Allies on Campus
Even though the social and cultural climate in the United States, and Northampton, Massachusetts, towards African Americans was not always positive, African American women did have their allies on campus.
In the early 1900s Julia Caverno, a professor of Greek, assisted women of color with living arrangments. She opened her home to Otelia Cromwell and Carrie Lee while the students found long-term housing of their own.
Members of the religious organizations on campus during the civil rights movement of the 1950s and 1960s found ways to contribute to improving race relations through a program called INTERRACE, which provided tutoring and scholarships to African American high school students and assistance with preparation of college applications.
A number of Smith undergraduates went to the South to register African American voters during the 1960s. They even held their own protest in downtown Northampton during the 1960 elections relating to African American voting rights.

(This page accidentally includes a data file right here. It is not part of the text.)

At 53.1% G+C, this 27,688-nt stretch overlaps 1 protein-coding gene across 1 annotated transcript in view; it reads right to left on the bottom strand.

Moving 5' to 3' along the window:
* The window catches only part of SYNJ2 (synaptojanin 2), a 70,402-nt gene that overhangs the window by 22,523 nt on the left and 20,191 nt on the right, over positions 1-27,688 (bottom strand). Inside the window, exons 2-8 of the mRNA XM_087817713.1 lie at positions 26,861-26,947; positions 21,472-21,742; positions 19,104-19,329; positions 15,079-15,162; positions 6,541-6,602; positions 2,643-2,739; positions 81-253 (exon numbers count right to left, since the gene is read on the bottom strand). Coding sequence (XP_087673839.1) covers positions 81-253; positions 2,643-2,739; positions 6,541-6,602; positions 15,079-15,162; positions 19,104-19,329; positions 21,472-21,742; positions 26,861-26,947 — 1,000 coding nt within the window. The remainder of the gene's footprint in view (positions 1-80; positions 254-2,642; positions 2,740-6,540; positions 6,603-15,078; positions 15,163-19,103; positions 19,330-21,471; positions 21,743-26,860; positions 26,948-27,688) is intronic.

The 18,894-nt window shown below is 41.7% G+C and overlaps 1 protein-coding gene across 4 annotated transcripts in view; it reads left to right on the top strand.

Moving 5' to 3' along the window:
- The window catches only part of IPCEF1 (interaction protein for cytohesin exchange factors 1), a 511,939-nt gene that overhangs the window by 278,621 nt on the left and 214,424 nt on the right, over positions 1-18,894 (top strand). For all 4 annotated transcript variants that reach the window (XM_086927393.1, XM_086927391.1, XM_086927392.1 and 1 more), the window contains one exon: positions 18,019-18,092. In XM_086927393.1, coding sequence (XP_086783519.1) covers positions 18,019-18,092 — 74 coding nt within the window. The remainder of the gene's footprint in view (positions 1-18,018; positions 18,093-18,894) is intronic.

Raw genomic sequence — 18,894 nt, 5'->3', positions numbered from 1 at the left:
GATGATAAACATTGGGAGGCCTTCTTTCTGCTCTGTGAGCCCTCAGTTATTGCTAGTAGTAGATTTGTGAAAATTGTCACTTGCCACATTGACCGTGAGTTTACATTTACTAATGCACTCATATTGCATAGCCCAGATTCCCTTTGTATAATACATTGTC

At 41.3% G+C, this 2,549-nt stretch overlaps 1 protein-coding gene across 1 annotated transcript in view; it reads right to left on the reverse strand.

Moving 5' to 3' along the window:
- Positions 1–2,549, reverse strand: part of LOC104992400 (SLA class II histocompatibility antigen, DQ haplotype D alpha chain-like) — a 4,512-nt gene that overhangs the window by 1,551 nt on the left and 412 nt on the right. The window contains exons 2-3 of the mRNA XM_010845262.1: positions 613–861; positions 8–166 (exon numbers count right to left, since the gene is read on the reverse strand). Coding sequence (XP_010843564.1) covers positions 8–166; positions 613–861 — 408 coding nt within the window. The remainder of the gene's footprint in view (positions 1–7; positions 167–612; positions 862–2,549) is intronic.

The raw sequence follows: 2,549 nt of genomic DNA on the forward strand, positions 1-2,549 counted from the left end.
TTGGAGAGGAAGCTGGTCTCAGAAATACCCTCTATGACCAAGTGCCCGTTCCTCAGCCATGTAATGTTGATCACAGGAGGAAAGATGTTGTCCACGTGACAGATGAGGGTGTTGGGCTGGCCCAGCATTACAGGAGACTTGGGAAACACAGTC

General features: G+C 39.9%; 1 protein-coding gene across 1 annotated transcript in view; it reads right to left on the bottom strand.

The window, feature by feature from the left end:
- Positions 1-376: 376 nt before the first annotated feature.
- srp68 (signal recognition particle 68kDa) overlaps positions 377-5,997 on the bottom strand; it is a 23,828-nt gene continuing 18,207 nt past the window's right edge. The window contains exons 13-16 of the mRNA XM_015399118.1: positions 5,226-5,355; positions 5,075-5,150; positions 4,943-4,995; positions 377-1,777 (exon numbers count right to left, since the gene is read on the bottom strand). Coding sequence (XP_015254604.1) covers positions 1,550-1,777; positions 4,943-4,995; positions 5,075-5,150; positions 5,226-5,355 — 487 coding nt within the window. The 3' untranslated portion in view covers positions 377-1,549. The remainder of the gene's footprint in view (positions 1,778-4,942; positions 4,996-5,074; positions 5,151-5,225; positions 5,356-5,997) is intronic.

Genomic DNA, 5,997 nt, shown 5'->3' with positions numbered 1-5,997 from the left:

President Thomas C. Mendenhall was aware of the small number of students of color at Smith and as early as 1961 sought ways to increase their numbers. He wrote a letter to a recently graduated African American alumna, asking how Smith could encourage more southern African American women like herself to apply. While we have no evidence in the College Archives that she replied, it is important to note that the College was thinking about increasing the number of women of color on campus.
Smith College Director of Admission Jane Sehmann wrote this letter to the student newspaper in reply to an earlier student letter asking why "is there so obvious an omission of Negro students on our campus?" The College also participated in an "Ivy League Talent Search" where Smith along with other Ivy League institutions joined in a concerted effort to increase their number of minority students.